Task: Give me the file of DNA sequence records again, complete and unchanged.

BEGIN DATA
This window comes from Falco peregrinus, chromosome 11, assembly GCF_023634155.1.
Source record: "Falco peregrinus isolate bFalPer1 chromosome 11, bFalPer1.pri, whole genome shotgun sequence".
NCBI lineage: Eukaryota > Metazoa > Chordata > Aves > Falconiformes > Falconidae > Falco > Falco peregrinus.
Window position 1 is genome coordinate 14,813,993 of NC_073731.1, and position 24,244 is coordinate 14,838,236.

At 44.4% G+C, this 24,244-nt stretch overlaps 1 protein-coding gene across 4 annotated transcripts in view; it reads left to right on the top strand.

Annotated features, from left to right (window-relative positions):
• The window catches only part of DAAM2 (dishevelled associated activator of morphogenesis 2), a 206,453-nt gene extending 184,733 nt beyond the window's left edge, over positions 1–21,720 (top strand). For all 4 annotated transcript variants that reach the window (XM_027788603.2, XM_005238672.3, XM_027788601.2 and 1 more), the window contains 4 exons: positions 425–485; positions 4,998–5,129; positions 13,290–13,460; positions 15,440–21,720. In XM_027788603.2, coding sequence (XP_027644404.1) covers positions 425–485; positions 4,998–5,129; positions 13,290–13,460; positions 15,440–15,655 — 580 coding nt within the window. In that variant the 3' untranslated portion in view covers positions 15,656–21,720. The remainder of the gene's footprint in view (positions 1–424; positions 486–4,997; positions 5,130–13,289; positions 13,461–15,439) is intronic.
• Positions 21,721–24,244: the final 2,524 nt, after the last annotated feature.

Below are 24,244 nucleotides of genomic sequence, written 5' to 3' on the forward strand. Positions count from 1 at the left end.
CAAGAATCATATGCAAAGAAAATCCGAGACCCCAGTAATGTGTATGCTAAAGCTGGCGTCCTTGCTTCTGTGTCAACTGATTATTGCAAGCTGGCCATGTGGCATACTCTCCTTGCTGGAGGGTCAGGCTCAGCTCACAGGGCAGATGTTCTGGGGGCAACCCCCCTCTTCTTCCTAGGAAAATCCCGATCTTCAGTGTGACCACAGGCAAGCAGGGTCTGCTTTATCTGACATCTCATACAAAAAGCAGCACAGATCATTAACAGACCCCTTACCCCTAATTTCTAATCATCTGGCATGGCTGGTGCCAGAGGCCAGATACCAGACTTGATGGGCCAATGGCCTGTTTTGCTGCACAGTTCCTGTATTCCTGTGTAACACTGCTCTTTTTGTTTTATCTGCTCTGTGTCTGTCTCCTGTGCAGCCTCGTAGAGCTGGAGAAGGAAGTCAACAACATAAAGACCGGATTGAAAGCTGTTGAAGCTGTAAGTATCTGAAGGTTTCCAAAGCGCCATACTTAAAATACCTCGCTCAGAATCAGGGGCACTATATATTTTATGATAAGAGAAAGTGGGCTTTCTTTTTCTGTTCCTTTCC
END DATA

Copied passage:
This window comes from Falco peregrinus, chromosome 11, assembly GCF_023634155.1.
Source record: "Falco peregrinus isolate bFalPer1 chromosome 11, bFalPer1.pri, whole genome shotgun sequence".
NCBI lineage: Eukaryota > Metazoa > Chordata > Aves > Falconiformes > Falconidae > Falco > Falco peregrinus.
Window position 1 is genome coordinate 14,813,993 of NC_073731.1, and position 24,244 is coordinate 14,838,236.

At 44.4% G+C, this 24,244-nt stretch overlaps 1 protein-coding gene across 4 annotated transcripts in view; it reads left to right on the top strand.

Annotated features, from left to right (window-relative positions):
• The window catches only part of DAAM2 (dishevelled associated activator of morphogenesis 2), a 206,453-nt gene extending 184,733 nt beyond the window's left edge, over positions 1–21,720 (top strand). For all 4 annotated transcript variants that reach the window (XM_027788603.2, XM_005238672.3, XM_027788601.2 and 1 more), the window contains 4 exons: positions 425–485; positions 4,998–5,129; positions 13,290–13,460; positions 15,440–21,720. In XM_027788603.2, coding sequence (XP_027644404.1) covers positions 425–485; positions 4,998–5,129; positions 13,290–13,460; positions 15,440–15,655 — 580 coding nt within the window. In that variant the 3' untranslated portion in view covers positions 15,656–21,720. The remainder of the gene's footprint in view (positions 1–424; positions 486–4,997; positions 5,130–13,289; positions 13,461–15,439) is intronic.
• Positions 21,721–24,244: the final 2,524 nt, after the last annotated feature.

Below are 24,244 nucleotides of genomic sequence, written 5' to 3' on the forward strand. Positions count from 1 at the left end.
CAAGAATCATATGCAAAGAAAATCCGAGACCCCAGTAATGTGTATGCTAAAGCTGGCGTCCTTGCTTCTGTGTCAACTGATTATTGCAAGCTGGCCATGTGGCATACTCTCCTTGCTGGAGGGTCAGGCTCAGCTCACAGGGCAGATGTTCTGGGGGCAACCCCCCTCTTCTTCCTAGGAAAATCCCGATCTTCAGTGTGACCACAGGCAAGCAGGGTCTGCTTTATCTGACATCTCATACAAAAAGCAGCACAGATCATTAACAGACCCCTTACCCCTAATTTCTAATCATCTGGCATGGCTGGTGCCAGAGGCCAGATACCAGACTTGATGGGCCAATGGCCTGTTTTGCTGCACAGTTCCTGTATTCCTGTGTAACACTGCTCTTTTTGTTTTATCTGCTCTGTGTCTGTCTCCTGTGCAGCCTCGTAGAGCTGGAGAAGGAAGTCAACAACATAAAGACCGGATTGAAAGCTGTTGAAGCTGTAAGTATCTGAAGGTTTCCAAAGCGCCATACTTAAAATACCTCGCTCAGAATCAGGGGCACTATATATTTTATGATAAGAGAAAGTGGGCTTTCTTTTTCTGTTCCTTTCC